The challenge would be to get the spacing just right and again Donovan developed a jig to guide the installers.

At the bridge site, each rail was laid in position and double checked.

Starting in the middle, each rail was screwed into position and double checked for proper alignment.

And very quickly, the design started to take shape.

The rails were given a final touch up coat of paint.

The bridge is an amazing effort and a fantastic addition to the CUE Haven landscape.  In addition to being interesting, it will provide visitors with new options for exploring the property.

Before and after view of the area:

The team should be very proud of their efforts!

Other tasks

There is always a lot to do at CUE Haven and the group also helped out with a few smaller jobs.

The sign by the front gate had developed a lean so we dug it out and reinstalled it with new cement.

We wanted to reposition a hot wire on the boundary fence and the team installed new insulators and we flipped the wire over and reconnected it.  This will provide additional protection from the neighbour’s cows.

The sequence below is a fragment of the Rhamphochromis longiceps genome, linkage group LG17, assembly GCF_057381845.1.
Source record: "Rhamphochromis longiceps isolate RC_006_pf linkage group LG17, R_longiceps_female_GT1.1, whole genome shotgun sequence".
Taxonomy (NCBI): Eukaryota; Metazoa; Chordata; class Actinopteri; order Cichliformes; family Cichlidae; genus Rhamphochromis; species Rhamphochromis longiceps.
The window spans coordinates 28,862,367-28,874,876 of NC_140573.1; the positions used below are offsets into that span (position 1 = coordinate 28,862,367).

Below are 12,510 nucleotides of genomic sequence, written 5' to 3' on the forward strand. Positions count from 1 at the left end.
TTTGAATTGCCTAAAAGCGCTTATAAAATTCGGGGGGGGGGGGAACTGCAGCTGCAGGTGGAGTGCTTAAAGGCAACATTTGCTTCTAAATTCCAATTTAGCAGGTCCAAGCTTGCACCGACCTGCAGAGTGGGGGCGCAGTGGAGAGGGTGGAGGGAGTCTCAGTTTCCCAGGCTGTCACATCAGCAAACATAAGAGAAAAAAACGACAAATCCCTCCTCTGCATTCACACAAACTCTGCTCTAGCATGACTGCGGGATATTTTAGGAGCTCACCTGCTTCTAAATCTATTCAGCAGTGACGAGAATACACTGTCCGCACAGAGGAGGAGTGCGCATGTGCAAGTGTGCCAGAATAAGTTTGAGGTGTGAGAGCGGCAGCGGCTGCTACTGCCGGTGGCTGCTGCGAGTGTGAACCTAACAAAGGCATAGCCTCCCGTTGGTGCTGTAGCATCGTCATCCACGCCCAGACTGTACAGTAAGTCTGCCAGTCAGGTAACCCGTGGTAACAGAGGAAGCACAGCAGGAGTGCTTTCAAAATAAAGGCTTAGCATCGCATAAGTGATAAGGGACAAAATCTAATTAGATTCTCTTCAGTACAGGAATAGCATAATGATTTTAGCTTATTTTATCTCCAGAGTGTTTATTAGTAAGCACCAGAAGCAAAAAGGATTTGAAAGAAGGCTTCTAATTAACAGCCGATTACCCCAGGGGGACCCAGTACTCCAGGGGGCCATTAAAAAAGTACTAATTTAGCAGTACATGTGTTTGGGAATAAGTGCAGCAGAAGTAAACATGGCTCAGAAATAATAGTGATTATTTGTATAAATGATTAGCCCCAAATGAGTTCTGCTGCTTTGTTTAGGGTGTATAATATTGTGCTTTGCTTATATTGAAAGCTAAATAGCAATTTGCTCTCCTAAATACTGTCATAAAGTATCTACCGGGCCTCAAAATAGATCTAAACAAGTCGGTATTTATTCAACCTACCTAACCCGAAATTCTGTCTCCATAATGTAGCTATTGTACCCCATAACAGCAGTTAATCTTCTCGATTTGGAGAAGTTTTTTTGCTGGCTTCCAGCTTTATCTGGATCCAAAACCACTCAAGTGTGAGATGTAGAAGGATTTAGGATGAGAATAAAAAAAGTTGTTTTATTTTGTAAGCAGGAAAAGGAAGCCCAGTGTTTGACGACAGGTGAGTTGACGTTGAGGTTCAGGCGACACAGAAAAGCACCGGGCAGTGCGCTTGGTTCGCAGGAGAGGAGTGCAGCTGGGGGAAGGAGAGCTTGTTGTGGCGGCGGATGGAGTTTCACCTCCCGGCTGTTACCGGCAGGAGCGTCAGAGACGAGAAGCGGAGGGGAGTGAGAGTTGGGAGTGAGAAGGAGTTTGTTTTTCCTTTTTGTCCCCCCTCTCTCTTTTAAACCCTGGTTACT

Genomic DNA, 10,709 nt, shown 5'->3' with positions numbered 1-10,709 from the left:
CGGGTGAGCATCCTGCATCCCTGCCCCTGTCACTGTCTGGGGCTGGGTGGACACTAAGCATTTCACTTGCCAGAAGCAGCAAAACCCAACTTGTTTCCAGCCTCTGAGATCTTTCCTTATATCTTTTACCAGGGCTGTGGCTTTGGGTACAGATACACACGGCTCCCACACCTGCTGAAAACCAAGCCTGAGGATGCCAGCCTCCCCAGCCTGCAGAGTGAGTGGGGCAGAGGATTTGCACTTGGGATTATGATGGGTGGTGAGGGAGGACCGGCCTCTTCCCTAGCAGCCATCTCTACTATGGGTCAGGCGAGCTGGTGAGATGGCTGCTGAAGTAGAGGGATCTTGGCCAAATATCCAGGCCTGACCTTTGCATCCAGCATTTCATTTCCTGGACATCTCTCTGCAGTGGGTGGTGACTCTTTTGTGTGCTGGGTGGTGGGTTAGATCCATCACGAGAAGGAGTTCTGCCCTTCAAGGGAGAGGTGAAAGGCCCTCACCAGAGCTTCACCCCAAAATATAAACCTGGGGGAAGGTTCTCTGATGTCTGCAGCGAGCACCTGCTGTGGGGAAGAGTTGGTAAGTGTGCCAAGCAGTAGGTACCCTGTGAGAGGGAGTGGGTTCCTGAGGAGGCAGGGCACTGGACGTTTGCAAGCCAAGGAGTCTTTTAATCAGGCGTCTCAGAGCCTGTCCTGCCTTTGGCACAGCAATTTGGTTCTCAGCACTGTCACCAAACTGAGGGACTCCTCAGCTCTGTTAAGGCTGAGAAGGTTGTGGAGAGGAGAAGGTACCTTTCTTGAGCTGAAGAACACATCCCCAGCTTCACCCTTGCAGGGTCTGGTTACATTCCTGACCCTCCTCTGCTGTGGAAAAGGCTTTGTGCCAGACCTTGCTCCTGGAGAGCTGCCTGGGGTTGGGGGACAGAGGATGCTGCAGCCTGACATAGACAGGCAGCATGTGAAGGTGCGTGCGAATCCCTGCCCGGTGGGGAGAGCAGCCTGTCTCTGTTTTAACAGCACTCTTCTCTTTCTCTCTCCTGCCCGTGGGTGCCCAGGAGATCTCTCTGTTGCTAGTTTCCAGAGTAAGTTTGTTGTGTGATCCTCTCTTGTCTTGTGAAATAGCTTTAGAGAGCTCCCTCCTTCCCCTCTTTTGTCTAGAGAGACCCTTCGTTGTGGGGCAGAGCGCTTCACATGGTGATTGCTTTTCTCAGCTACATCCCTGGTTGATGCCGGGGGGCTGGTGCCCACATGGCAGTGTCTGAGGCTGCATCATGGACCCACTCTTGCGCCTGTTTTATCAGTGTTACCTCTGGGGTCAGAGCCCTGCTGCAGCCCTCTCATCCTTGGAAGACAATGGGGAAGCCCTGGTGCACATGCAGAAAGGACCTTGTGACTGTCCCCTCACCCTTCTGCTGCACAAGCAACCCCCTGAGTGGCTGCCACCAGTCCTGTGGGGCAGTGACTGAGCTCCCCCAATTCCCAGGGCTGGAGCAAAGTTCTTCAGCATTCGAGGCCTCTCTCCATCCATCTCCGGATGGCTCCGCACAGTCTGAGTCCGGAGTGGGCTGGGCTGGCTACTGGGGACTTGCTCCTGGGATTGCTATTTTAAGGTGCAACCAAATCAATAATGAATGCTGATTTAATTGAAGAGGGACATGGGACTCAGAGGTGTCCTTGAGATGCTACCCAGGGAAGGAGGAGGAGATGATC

Lastly, the nursery water tank was getting overgrown by vegetation and we asked the team to clear it away to prevent roots from damaging the irrigation system.

But it wasn’t all hard work!

The group took time to meet some of the other CUE Haven inhabitants, such as these stick insects.

Nicholas showed the team how to do the locked cross puzzle in record time.

And we celebrated Andy’s birthday with a cake which the team baked.

In spite of the weather varying from hot and humid to rain, the team accomplished an amazing amount of work on this residential.

A big thank you to Andy for being able to spend time on site and working with the students and helping to keep projects moving. Andy, we really appreciate your enthusiasm and continued  support.

Our many thanks to Rangipai for joining us, helping out and adding much in the way of knowledge and guidance.  Pai, we look forward to having you on the CUE Haven team to help manage future residentials.

And most of all, a big thank you to the hard working team.  We really enjoyed meeting you and working with you and very much appreciate your many valued contributions to CUE Haven.  It is much appreciated.

We hope you will come back to visit with your families and friends and we wish you good luck with your studies and much happiness and success in the future.

Thanks again!!

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2 Comments leave one →
  1. Gail Robertson permalink
    January 21, 2018 1:35 pm

    Tom & Mahrukh, so pleased to see Duke of Edinburgh’s Hillary Award back at Cue Haven. Both the award and the venue are so special and belong together. Well done everyone,
    Gail

  2. January 20, 2018 3:05 pm

    Well done team, a great effort..